"Pretty, witty" Nell Gwyn (1650-1687), was the nick-name given her by Samuel Pepys. She was a former orange seller and actress, in 1668 caught the attention of the king and managed to hold it for seventeen years.
Thought by many to be the wittiest of the King Charles's mistresses, Nell was always finding new ways to amuse the king (for instance, tying a fried fish to his line when he complained of not catching anything), and always outfoxing her key competition - the baby-faced but empty-headed aristocrat known as Louise de Querouaille, created duchess of Portsmouth by Charles II.
Nell, never created duchess of anything because of her exceedingly low birth, was pitiless with Louise. She mimicked Louise's French accent to perfection. Once, when Louise acidly remarked that Nell was dressed richly enough to be a queen, Nell retorted, "You are entirely right, Madam. And I am whore enough to be a duchess!"
On one occasion, the king invited Nell and Louise to dinner, and Louise was determined to prove her own wit. She pointed to the two chickens adorning the table and claimed that she could make them into three. "There's one," said the French mistress, "and there's two, and one and two makes three!"
Nell lifted one cooked bird onto her own plate and the other onto Charles's plate, and suggested that Louise eat the third.
The two women would eventually make a kind of peace. With the arrival of a new competitor - the devilishly lovely Hortense Mancini - Louise descended into a fit of melodramatic despair, and Nell expressed sympathy for her "weeping willow."
Before Charles II died in 1685, on his deathbed he begged his brother and successor, James II, to "let not poor Nelly starve." James obliged by paying off most of Nell's debts and allowing her a pension.
Nell suffered two strokes in the spring of 1687 and died in the fall, only two years after the death of her royal lover. She was 37 years old.
With the English public, Nell had been the most popular of the king's feminine menagerie; the people loved her as King Charles's vulgar, spunky, and Protestant whore (the hated Louise was Catholic).
During her tenure, Nell had displayed a number of admirable qualities besides her wit. She had an irrepressibly good nature. She put on no airs. In a harem full of women eager to deck themselves with diamonds, gowns, and pensioned titles at the expense of the state, Nell had showed neither greed nor presumption with her generous-to-a-fault lover.
Moreover, whereas the Lady Castlemaine was infamous for her infidelities, Nell remained loyal to Charles. After the king's death in 1685, a hopeful suitor approached Nell - her sad rebuff was that she would not "lay a dog where the deer had laid."
She left behind one surviving son: Charles Beauclerk, the Duke of St. Albans.
Eleanor "Nell" was born February 2, 1650 in Hereford, England. She was a daughter of Captain Thomas Gwyn and Eleanor Smith. Nell's father, from a wealthy Welsh family, may have married for love to Eleanor; she was not of his social class. The family fell apart during the English Civil War. Thomas was imprisoned as a royalist, and Eleanor took the two young girls with her to London where she ended up an alcoholic prostitute.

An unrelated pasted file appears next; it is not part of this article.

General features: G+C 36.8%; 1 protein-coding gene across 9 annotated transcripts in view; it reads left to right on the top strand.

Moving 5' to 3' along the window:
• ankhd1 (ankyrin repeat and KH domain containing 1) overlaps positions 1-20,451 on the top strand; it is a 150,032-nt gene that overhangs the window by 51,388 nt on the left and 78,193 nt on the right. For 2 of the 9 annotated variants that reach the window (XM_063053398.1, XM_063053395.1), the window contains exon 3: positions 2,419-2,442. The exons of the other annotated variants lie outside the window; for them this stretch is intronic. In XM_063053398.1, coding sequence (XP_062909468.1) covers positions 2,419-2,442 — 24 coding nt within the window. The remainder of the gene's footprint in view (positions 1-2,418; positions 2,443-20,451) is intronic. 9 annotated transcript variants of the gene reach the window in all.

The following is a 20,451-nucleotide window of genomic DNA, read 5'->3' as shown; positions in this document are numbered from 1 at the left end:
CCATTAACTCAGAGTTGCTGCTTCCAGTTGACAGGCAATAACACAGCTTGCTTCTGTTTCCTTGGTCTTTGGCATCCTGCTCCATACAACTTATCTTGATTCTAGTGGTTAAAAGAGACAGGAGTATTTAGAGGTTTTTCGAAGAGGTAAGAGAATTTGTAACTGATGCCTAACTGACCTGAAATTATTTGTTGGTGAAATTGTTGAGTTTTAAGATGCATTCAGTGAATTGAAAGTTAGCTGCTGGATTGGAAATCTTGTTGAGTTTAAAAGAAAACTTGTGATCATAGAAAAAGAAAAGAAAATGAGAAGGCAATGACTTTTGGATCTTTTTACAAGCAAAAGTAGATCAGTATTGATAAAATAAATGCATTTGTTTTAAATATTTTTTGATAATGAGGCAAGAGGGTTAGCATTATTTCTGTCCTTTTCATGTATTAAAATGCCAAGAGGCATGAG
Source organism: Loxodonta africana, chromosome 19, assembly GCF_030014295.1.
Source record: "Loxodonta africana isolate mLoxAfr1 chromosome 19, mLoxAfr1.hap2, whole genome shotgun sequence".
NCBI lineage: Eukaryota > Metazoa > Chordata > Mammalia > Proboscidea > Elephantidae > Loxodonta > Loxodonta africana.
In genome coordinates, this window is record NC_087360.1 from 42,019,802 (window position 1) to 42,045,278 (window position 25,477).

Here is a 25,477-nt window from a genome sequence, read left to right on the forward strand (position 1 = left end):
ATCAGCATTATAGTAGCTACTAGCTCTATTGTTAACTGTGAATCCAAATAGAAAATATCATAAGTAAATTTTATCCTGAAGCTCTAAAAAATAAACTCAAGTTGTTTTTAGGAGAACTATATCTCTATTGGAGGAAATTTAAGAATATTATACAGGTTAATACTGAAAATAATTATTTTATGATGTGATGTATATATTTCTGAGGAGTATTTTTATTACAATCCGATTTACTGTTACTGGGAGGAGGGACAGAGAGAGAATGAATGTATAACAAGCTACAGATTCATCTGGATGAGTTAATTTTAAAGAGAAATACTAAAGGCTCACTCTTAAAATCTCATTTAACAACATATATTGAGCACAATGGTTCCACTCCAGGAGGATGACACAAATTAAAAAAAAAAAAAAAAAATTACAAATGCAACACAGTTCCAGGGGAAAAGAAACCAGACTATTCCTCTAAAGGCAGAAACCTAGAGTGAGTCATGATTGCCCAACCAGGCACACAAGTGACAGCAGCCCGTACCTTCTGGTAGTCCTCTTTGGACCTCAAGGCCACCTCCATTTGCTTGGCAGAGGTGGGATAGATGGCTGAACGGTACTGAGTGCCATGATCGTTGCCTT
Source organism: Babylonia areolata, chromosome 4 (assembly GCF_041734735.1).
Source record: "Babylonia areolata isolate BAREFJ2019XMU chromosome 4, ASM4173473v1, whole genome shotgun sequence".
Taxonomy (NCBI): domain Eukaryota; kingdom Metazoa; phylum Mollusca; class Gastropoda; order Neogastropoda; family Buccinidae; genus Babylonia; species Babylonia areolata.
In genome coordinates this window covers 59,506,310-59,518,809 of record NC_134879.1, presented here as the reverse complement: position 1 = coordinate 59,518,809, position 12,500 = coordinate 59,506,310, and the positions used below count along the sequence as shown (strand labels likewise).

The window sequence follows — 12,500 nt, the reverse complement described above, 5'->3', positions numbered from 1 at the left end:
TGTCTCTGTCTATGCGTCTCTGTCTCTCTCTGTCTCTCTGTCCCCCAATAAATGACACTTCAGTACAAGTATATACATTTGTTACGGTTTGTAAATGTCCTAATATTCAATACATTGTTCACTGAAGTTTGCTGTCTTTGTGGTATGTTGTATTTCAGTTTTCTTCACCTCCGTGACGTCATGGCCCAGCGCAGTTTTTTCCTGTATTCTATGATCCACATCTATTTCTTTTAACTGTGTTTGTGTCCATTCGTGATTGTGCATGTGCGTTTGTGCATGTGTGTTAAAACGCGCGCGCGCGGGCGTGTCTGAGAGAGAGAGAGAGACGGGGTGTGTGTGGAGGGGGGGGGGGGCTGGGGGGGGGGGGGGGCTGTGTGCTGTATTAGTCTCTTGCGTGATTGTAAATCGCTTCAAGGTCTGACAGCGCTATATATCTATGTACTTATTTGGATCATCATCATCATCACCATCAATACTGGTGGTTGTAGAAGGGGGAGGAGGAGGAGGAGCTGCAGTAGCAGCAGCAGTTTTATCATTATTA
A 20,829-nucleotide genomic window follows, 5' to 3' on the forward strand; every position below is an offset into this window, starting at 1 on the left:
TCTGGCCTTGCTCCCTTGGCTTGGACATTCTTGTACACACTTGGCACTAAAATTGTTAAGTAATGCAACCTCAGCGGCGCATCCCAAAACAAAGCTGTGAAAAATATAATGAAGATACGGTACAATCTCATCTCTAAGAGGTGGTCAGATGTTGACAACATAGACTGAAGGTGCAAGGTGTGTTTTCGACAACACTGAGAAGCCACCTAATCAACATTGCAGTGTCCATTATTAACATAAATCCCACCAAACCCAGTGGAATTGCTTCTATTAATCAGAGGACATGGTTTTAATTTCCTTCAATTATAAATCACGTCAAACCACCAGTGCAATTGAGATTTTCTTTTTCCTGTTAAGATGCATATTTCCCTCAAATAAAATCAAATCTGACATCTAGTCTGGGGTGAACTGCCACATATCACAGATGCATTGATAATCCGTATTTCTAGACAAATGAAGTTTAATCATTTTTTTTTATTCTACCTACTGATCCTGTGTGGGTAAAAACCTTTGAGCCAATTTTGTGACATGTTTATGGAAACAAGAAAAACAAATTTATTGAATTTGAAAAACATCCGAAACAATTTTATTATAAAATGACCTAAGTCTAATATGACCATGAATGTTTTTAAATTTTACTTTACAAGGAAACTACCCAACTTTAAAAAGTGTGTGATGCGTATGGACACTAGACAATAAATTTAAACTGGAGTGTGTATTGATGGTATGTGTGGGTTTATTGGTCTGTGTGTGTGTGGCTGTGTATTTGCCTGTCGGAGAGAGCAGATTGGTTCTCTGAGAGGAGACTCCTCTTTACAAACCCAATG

At the age of ten, Nell was already experienced selling oysters and fish in the streets of London. When in 1660, Charles II was restored to the throne, all of London celebrated. The theaters reopened, and Nell worked as an orange girl, selling fruit to theater-goers. She was pretty and quick-witted, a natural comedienne, and popular with the customers and actors alike; Nell had charisma. She was noticed by the playwright, Charles Hart, and he gave her a role in The Indian Emperor. She was fifteen. Although illiterate all her life, Nell was bright; she could memorize lines and was great at ad-libbing. She soon became one of the most popular actresses in London.
Nell was incredibly attractive and entertaining. Despite her rough back-ground, she could make her way in the highest circles of society, largely because of her playful manner. Always funny, her irreverent sense of humor must have been a breath of fresh air to the stuffy aristocrats. She was linked with a sea captain as a lover at the age of twelve and paired with Lord Buckhurst at sixteen. Certainly there were others as well; it is suspected that she was also a lover to Charles Hart.
In fact, when Nell became the mistress to King Charles II, she joked with him that he was her "Charles the Third" because she had lived with two Charles before him (Charles Hart and Charles Sackville).
Nell's mother, Eleanor, died when she fell drunk in a ditch and drowned (no date given).
Beginning in 1671, Nell's primary residence was the brick townhouse at 79 Pall Mall, provided for her by the king, and in 1676 she was given freehold. The king commissioned the famed architect Christopher Wren to build a special house just for Nell, Burford House at Windsor, Berkshire. In addition, she had a summer house at what is now 61-63 King's Cross Road. Nell's oldest, Charles, inherited the Burford house and raised his large family there. She also had £5,000 a year, a paltry sum compared to the other mistresses of Charles II (£40,000 and £43,000 a year).
As the king lay on his deathbed, his thoughts were of his loves, as observed by John Evelyn and written as a Diary entry for 6th of February, 1685:
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On 16 Nov 2017 at 09:24 GMT C. Mackinnon wrote:
On 14 Sep 2016 at 12:14 GMT Aleš Trtnik wrote:
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